The overhaul of banking laws presents new opportunities and a series of challenges. Here's how these changes may affect you.
TWENTY YEARS AGO, LISA BOULDIN-CARTER COULD HAVE OPENED A SAVINGS OR CHECKING account at her local bank and walked away with a toaster under her arm. Ten years ago, she could have invested some of her bank savings in mutual funds. Today, the 48-year-old mother of two can go to her bank to buy life insurance.
Welcome to the financial supermarket of the new millennium, where you can do one-stop shopping at your local bank. Thanks to a new law that has recently gone into effect, it is now possible to get a mortgage, auto insurance, stocks, bonds and more from one source, your bank. Or, if you prefer, you can get the same services and products from your life insurance carrier or securities broker.
How does this financial environment differ from the past? Essentially, the lines among banks, insurance carriers and brokerage firms were clearly drawn by the 1933 Glass-Steagall Act, which blocked the three industries from selling each other's products. It was created in light of the stock market crash of 1929, which clobbered banks and securities companies and sparked the Great Depression. The idea was to keep banks from risking deposits by investing assets in securities. It also barred them from selling insurance products such as property and causality protection.
Now, however, those regulatory lines have been erased thanks to the Gramm-Leach-Bliley Act (also known as the Financial Modernization Act), passed in November 1999, which repeals Glass-Steagall and allows financially related firms, such as banks, insurance and securities companies to sell each other's products and services. It also allows them to merge or acquire one another.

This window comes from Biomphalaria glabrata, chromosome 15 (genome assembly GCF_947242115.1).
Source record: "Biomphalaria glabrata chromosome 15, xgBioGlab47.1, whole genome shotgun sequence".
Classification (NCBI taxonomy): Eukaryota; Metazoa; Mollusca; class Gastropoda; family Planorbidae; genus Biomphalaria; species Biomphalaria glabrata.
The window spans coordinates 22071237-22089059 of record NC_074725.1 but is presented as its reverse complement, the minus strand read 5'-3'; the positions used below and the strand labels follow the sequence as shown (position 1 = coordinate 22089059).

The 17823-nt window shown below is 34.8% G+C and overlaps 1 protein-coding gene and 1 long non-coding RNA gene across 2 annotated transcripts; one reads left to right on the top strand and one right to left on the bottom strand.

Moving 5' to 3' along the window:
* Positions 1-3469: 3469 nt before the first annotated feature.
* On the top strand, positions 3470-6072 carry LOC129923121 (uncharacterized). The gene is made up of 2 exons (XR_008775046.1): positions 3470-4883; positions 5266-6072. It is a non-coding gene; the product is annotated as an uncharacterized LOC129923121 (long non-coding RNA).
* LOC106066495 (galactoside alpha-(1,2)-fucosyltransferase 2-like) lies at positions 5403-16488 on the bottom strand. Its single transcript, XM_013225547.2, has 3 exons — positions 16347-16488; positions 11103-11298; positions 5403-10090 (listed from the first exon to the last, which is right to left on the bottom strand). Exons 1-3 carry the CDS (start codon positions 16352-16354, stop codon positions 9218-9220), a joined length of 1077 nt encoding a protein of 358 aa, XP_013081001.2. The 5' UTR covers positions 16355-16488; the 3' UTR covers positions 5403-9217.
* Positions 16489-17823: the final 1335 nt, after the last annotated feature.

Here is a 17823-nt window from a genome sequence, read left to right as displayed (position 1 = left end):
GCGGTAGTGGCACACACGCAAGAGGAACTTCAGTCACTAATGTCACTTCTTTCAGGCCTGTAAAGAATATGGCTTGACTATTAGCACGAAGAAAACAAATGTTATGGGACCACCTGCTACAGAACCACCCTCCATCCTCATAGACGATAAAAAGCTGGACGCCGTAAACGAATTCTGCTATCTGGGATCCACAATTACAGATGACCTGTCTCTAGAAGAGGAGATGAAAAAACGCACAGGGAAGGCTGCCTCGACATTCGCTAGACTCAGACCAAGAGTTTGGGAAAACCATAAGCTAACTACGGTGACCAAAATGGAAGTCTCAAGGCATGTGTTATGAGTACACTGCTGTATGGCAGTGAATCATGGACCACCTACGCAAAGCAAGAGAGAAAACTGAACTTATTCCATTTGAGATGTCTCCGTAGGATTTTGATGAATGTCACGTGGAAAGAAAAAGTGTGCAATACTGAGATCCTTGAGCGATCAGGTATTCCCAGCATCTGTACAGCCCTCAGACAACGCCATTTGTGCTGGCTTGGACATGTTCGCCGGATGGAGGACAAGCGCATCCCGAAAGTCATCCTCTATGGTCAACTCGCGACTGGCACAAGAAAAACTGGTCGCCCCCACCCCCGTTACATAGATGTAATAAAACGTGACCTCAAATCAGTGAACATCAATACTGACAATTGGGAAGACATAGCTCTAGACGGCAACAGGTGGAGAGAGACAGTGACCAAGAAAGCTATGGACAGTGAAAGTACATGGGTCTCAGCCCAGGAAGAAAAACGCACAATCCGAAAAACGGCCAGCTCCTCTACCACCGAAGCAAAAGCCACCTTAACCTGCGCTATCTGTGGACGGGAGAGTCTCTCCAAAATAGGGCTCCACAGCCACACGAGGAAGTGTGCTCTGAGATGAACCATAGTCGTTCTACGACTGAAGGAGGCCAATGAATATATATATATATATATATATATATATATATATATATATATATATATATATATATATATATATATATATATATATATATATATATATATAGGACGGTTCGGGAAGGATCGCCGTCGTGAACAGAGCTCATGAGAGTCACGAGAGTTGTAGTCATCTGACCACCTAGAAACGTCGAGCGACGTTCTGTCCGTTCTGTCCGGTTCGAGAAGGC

The Gramm-Leach-Bliley Act was passed after Wall Street and the banking, insurance and brokerage industries--led by banks--pumped millions of dollars into lobbying and political contributions. Their goal was to be able to sell more financial services with limited restrictions, creating new sources of revenues and boosting profitability.
The impact of the Gramm-Leach-Bliley Act may take as long as a year to be felt, say experts. Meanwhile, they agree that the act raises more questions than it answers: Will the law give investors more access to new financial vehicles or expose them to a slew of institutions with little expertise? Will banks, insurers and financial institutions hire specialists to service clients or stick to products that they already know? Will consumers benefit from a wealth of new choices or be bombarded by higher fees from a limited selection of financial institutions? How will African American banks fair in this new environment?
Some experts say the law could foster new partnerships that will enable black banks to better serve their customers and compete for mainstream clients. Others say the new law could mean the death of black banks.
In any case, BLACK ENTERPRISE has polled experts to analyze the promises and perils of the law and how it may have an impact on African American investors, consumers and banks.
Passing The Buck To Consumers
It won't be long before Bouldin-Carter's son and daughter--Brandon, a 23-year-old senior at Florida A&M University in Tallahassee, and Brooke, a 22-year-old student at the College of Mount Joseph in Cincinnati--will...